Skip to main content

The Time to Enable Striking Workers to Receive Unemployment Benefits is Now

By Paula Hicks-Hudson
November 7, 2023
The Democratic Standard

Recently, I introduced legislation to allow workers participating in a labor strike to collect unemployment benefits, support which striking workers are currently prevented from obtaining under Ohio law.

A strike is a message from hardworking Ohioans that their needs must be met. These are not people who don’t want to work; they are people who want to work for a fair, family-sustaining wage, in safe conditions, and with the sort of benefits that keep them healthy and allow them to retire comfortably. They should not have to worry about paying their bills while they stand up for better treatment for themselves and their fellow workers.

Additionally, the bill will allow individuals to claim up to four weeks of retroactive benefits if they file their claim after the beginning date of the strike. It also waives requirements for weekly work searches and removes the one-week waiting period before being paid unemployment benefits.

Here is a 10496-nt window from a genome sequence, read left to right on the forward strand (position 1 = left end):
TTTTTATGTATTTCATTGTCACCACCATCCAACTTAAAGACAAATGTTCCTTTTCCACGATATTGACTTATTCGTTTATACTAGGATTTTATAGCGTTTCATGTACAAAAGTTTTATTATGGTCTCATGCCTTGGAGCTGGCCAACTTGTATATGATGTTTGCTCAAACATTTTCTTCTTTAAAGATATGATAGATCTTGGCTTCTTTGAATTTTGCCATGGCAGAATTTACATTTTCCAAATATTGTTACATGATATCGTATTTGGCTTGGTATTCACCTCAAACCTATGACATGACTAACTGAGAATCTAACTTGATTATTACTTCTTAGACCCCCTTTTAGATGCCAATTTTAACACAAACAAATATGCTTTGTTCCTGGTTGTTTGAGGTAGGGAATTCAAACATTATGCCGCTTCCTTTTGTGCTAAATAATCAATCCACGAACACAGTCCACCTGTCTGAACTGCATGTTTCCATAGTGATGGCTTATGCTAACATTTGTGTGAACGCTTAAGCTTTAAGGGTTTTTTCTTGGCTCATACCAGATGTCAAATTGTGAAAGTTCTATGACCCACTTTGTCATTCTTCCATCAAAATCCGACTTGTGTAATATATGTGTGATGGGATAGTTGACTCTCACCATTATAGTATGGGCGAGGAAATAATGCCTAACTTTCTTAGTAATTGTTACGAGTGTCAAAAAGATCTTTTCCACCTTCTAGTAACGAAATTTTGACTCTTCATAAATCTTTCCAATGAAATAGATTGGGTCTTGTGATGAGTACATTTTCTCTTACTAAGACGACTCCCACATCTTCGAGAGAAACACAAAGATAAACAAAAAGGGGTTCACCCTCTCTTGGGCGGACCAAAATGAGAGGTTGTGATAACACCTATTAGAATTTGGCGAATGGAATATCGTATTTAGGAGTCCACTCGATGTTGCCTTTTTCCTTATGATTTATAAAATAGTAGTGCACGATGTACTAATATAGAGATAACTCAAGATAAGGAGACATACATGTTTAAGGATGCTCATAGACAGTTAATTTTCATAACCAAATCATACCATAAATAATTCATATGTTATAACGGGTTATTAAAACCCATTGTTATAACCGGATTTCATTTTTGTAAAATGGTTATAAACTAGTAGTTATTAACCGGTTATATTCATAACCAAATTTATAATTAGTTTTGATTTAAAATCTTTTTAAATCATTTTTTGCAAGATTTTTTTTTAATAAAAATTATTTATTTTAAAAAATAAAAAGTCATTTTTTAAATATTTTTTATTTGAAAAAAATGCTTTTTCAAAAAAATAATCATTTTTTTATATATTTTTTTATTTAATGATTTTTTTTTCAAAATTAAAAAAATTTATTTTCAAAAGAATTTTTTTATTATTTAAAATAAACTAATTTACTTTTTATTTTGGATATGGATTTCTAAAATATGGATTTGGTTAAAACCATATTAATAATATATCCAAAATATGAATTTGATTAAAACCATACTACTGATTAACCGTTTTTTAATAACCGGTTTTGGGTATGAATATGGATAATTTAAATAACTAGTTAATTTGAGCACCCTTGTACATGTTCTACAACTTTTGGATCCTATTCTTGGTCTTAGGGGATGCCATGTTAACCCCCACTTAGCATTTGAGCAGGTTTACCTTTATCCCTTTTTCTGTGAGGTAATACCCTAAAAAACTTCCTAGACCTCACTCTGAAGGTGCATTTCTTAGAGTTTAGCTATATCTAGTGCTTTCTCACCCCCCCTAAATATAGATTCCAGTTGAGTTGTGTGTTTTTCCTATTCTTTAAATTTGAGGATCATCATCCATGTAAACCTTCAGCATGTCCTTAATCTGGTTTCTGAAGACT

The United Auto Workers (UAW) union went on strike against General Motors, Ford, and Stellantis (the parent company to Jeep) in mid-September, the first-ever simultaneous walkout against all “big three” Detroit automakers. Late last month, the United Auto Workers union reached tentative agreements with all three companies. With the strike lasting over six weeks, the personal financial effects are being felt, and the unemployment processes are sometimes difficult to navigate, or cannot provide financial relief efficiently enough.

Senate Bill 180 will help alleviate that burden.